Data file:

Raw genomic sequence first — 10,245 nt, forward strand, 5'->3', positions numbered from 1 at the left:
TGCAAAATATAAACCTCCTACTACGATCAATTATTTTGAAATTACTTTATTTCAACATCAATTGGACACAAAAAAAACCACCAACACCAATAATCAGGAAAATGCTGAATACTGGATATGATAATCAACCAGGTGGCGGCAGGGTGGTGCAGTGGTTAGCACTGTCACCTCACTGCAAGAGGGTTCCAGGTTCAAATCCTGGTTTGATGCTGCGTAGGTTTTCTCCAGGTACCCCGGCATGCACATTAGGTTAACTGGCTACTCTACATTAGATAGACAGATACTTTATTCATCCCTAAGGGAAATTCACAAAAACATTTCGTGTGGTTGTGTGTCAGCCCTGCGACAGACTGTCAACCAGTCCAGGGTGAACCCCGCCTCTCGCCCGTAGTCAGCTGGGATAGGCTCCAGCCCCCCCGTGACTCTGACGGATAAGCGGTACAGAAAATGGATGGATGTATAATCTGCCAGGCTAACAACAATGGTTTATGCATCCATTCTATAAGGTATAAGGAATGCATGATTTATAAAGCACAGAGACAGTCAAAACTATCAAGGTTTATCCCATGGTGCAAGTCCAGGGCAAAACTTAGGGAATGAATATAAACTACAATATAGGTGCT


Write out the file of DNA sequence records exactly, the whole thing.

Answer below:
Raw genomic sequence first — 10,245 nt, forward strand, 5'->3', positions numbered from 1 at the left:
TGCAAAATATAAACCTCCTACTACGATCAATTATTTTGAAATTACTTTATTTCAACATCAATTGGACACAAAAAAAACCACCAACACCAATAATCAGGAAAATGCTGAATACTGGATATGATAATCAACCAGGTGGCGGCAGGGTGGTGCAGTGGTTAGCACTGTCACCTCACTGCAAGAGGGTTCCAGGTTCAAATCCTGGTTTGATGCTGCGTAGGTTTTCTCCAGGTACCCCGGCATGCACATTAGGTTAACTGGCTACTCTACATTAGATAGACAGATACTTTATTCATCCCTAAGGGAAATTCACAAAAACATTTCGTGTGGTTGTGTGTCAGCCCTGCGACAGACTGTCAACCAGTCCAGGGTGAACCCCGCCTCTCGCCCGTAGTCAGCTGGGATAGGCTCCAGCCCCCCCGTGACTCTGACGGATAAGCGGTACAGAAAATGGATGGATGTATAATCTGCCAGGCTAACAACAATGGTTTATGCATCCATTCTATAAGGTATAAGGAATGCATGATTTATAAAGCACAGAGACAGTCAAAACTATCAAGGTTTATCCCATGGTGCAAGTCCAGGGCAAAACTTAGGGAATGAATATAAACTACAATATAGGTGCT